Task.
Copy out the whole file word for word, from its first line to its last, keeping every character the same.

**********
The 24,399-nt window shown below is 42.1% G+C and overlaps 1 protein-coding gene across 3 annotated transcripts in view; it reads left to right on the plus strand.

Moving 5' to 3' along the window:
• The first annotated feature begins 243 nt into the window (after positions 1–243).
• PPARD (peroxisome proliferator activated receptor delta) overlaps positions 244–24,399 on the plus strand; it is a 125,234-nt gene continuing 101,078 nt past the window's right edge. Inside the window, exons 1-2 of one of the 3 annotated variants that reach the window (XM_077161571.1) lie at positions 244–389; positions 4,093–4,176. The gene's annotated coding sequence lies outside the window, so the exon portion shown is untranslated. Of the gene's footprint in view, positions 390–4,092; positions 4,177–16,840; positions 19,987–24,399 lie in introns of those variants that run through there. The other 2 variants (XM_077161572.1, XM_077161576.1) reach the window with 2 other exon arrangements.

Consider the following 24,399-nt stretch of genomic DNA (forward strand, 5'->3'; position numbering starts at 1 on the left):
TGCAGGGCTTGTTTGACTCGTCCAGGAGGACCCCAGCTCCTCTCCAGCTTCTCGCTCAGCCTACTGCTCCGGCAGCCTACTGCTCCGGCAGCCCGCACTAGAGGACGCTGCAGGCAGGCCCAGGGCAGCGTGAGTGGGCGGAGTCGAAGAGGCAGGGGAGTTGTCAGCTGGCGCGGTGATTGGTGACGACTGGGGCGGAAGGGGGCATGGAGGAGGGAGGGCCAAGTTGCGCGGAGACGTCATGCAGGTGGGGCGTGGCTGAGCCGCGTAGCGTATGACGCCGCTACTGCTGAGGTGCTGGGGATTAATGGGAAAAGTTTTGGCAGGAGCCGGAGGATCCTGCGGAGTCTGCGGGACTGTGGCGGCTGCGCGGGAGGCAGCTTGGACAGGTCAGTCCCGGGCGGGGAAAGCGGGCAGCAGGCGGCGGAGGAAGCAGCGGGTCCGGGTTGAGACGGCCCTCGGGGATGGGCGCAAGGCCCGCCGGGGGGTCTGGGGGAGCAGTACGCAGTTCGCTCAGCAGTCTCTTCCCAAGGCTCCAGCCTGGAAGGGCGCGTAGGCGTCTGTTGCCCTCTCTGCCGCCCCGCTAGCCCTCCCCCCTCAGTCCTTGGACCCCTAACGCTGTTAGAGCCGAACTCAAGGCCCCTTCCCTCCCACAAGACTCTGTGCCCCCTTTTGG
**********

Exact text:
The 24,399-nt window shown below is 42.1% G+C and overlaps 1 protein-coding gene across 3 annotated transcripts in view; it reads left to right on the plus strand.

Moving 5' to 3' along the window:
• The first annotated feature begins 243 nt into the window (after positions 1–243).
• PPARD (peroxisome proliferator activated receptor delta) overlaps positions 244–24,399 on the plus strand; it is a 125,234-nt gene continuing 101,078 nt past the window's right edge. Inside the window, exons 1-2 of one of the 3 annotated variants that reach the window (XM_077161571.1) lie at positions 244–389; positions 4,093–4,176. The gene's annotated coding sequence lies outside the window, so the exon portion shown is untranslated. Of the gene's footprint in view, positions 390–4,092; positions 4,177–16,840; positions 19,987–24,399 lie in introns of those variants that run through there. The other 2 variants (XM_077161572.1, XM_077161576.1) reach the window with 2 other exon arrangements.

Consider the following 24,399-nt stretch of genomic DNA (forward strand, 5'->3'; position numbering starts at 1 on the left):
TGCAGGGCTTGTTTGACTCGTCCAGGAGGACCCCAGCTCCTCTCCAGCTTCTCGCTCAGCCTACTGCTCCGGCAGCCTACTGCTCCGGCAGCCCGCACTAGAGGACGCTGCAGGCAGGCCCAGGGCAGCGTGAGTGGGCGGAGTCGAAGAGGCAGGGGAGTTGTCAGCTGGCGCGGTGATTGGTGACGACTGGGGCGGAAGGGGGCATGGAGGAGGGAGGGCCAAGTTGCGCGGAGACGTCATGCAGGTGGGGCGTGGCTGAGCCGCGTAGCGTATGACGCCGCTACTGCTGAGGTGCTGGGGATTAATGGGAAAAGTTTTGGCAGGAGCCGGAGGATCCTGCGGAGTCTGCGGGACTGTGGCGGCTGCGCGGGAGGCAGCTTGGACAGGTCAGTCCCGGGCGGGGAAAGCGGGCAGCAGGCGGCGGAGGAAGCAGCGGGTCCGGGTTGAGACGGCCCTCGGGGATGGGCGCAAGGCCCGCCGGGGGGTCTGGGGGAGCAGTACGCAGTTCGCTCAGCAGTCTCTTCCCAAGGCTCCAGCCTGGAAGGGCGCGTAGGCGTCTGTTGCCCTCTCTGCCGCCCCGCTAGCCCTCCCCCCTCAGTCCTTGGACCCCTAACGCTGTTAGAGCCGAACTCAAGGCCCCTTCCCTCCCACAAGACTCTGTGCCCCCTTTTGG